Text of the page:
Why Chlorine Bleach or other sodium hypochlorite based products is Not Smart for Cleaning Composites!
Corte LLC freely admits that sodium hypochlorite based products generally appear to quickly bleach out mold, on most composites, the first several times used. Don’t be fooled! The following photo is an example of what a composite deck looks like when sodium hypochlorite, the active ingredient in chlorine bleach, and common deck cleaners generally designed to clean “wood” of “mildew”, which is not common on composites, has been repeatedly used. Notice how the sodium hypochlorite no longer bleaches out the mold stains. Notice how the composites are turning solid black, and no longer spotting, becoming deeply rooted and infested in the composite, while it feeds off of the tannin from exposed wood fibers. The sodium hypochlorite sterilizes the composite of everything except the mold, making it a perfect environment for mold spores to grow when they receive moisture. Perhaps this explains why so many composite manufacturers that have routinely recommended chlorine bleach or other sodium hypochlorite based cleaners for cleaning common black mold, have ended up with so many unhappy customers. The left side of the below photo shows how water magnifies mold stains, which have been exacerbated by the routine use of products containing sodium hypochlorite. The below photo shows how Corte*Clean® will clean these stains when sodium hypochlorite no longer bleaches out the mold stains. This photo represents a classic example of why sodium hypochlorite should never be recommended or used to clean composites of mold stains.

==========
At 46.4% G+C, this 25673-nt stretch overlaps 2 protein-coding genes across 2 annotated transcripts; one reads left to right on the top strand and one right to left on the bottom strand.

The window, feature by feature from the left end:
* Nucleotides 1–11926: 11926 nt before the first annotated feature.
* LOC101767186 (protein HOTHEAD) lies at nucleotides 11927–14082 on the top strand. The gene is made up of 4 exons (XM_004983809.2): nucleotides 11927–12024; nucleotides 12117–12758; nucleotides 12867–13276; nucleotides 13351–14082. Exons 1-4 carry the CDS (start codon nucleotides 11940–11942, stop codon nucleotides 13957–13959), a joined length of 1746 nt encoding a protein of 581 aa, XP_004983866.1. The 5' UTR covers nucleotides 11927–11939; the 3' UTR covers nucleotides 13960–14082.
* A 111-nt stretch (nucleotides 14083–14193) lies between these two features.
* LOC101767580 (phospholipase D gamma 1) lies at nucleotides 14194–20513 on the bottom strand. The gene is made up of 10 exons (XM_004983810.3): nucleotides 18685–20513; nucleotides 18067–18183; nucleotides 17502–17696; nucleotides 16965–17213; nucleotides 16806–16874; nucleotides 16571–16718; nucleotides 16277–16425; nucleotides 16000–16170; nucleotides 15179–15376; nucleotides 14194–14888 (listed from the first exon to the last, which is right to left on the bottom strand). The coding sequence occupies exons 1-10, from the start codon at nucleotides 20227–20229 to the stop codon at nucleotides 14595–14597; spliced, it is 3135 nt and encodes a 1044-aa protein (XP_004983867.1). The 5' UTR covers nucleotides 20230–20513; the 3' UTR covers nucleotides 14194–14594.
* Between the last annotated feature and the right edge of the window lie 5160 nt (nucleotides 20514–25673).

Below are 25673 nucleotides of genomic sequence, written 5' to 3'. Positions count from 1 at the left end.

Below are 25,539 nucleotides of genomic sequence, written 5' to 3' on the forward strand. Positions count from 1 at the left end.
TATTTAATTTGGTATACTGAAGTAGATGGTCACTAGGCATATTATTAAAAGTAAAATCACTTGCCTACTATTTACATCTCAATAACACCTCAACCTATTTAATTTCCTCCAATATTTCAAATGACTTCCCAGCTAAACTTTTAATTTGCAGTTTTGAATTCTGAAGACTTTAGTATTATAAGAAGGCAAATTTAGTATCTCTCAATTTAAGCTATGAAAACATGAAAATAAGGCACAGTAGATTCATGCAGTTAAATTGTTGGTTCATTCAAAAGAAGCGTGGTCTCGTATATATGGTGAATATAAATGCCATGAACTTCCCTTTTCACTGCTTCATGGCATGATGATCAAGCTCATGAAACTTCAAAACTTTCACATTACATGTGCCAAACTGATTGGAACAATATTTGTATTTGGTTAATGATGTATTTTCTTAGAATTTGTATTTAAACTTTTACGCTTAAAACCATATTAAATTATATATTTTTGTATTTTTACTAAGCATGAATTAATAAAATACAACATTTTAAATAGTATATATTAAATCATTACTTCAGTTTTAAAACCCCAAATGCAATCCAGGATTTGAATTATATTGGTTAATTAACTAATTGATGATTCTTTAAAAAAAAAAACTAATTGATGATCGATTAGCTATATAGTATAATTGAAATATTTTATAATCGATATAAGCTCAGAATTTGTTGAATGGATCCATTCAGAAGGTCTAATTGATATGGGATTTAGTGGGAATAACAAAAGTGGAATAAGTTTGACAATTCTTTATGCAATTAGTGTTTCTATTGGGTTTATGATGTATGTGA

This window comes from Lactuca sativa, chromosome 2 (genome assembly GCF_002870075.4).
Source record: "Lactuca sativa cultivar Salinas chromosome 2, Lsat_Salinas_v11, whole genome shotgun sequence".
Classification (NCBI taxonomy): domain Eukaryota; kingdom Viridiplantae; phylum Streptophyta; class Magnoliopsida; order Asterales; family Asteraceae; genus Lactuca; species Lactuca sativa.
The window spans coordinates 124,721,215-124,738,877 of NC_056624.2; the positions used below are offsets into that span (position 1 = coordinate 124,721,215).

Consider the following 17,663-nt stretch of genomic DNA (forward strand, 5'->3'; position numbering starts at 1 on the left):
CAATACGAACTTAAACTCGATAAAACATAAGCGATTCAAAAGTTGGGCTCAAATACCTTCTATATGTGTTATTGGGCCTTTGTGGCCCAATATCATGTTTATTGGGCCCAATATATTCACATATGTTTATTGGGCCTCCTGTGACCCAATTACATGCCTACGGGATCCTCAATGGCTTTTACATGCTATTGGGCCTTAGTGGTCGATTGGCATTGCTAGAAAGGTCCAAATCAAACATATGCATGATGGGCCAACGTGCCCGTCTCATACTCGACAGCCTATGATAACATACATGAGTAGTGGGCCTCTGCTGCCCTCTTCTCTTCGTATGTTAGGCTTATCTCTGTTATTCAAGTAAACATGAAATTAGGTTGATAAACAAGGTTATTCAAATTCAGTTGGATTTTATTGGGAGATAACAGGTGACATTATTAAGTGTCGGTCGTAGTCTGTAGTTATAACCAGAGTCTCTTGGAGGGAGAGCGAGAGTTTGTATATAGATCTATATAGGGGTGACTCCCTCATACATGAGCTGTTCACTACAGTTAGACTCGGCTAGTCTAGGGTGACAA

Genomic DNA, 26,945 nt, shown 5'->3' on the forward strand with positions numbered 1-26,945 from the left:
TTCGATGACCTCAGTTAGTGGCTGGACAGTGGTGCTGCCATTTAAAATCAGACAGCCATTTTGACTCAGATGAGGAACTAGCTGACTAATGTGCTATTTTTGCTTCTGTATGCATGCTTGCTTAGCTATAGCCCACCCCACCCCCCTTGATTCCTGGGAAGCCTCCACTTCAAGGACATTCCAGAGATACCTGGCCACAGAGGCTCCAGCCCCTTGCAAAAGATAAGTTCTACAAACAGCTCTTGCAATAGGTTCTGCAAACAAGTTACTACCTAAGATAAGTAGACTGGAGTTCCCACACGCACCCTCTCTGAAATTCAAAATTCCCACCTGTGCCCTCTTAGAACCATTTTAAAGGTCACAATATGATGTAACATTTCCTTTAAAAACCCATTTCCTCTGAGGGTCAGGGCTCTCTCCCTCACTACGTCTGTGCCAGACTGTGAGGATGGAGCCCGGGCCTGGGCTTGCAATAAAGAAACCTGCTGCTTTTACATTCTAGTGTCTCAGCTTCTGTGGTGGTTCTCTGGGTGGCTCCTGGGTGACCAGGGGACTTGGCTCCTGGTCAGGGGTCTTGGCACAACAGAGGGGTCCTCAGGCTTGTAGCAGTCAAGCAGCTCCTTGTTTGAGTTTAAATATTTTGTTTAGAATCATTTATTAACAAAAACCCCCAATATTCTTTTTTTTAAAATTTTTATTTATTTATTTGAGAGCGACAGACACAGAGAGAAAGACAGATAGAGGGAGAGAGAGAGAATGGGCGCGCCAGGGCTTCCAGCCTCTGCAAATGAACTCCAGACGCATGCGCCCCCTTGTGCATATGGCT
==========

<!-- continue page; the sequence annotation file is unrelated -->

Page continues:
Sodium Hypochlorite is scientifically proven to exacerbate mold issues. This is why those that ignore science, & recommend or use sodium hypochlorite to clean mold, generally experience the rapid Return of mold stains! This is the #1 complaint in the composite decking industry.
Why sodium hypochlorite isn’t smart for mold cleaning.
- Kills plants grass surrounding composites.
- Off-Gasses chlorine smell when used and after being used.
- Causes Corrosion to Structural Metal Fasteners & Connectors, the #2 biggest issue in the decking industry, which leads to rust stains around metal fasteners, such as screws or nails which is expensive to remove with another cleaning product, which is not compatible with sodium hypochlorite.
- Need to purchase and use other expensive products for specific stains such as grease, oil, rust, tannin stains, etc. which are not compatible with sodium hypochlorite.
- Doesn’t eliminate “tannin bleeding” which can feed funguses such as mold.
- Scientifically proven to exacerbate mold issues, resulting in its rapid return, leading to the #1 complaint in the composite decking industry.
Composite cleaned with chlorine bleach.
Here is a testimonial/review of a sodium hypochlorite based product that proves the point by a composite deck owner, however, this deck likely doesn’t have “mildew” but rather common black mold stains.
JimC – Review provided by Lowes (through Google Shopping)
I have Trex decking. I have to clean it once or twice a year to get rid of mildew spots, which are getting worse and worse and harder to deal with. The folks at Trex recommended the [sodium hypochlorite] product. It made the spots better, but certainly didn’t get rid of them. I still have a “leopard pattern” deck.
Perhaps it is because this product was originally designed and labled to clean “wood” of “mildew”, not plastic/wood composites of common black mold stains?
Trex® with mushrooms attached to the wood fiber & feeding off the tannins. Failure to thoroughly Corte*Clean® the wood of which most composites are partially made of tannins, to eliminate “tannin bleeding” feeds funguses. This deck had only been previously cleaned with sodium hypochlorite.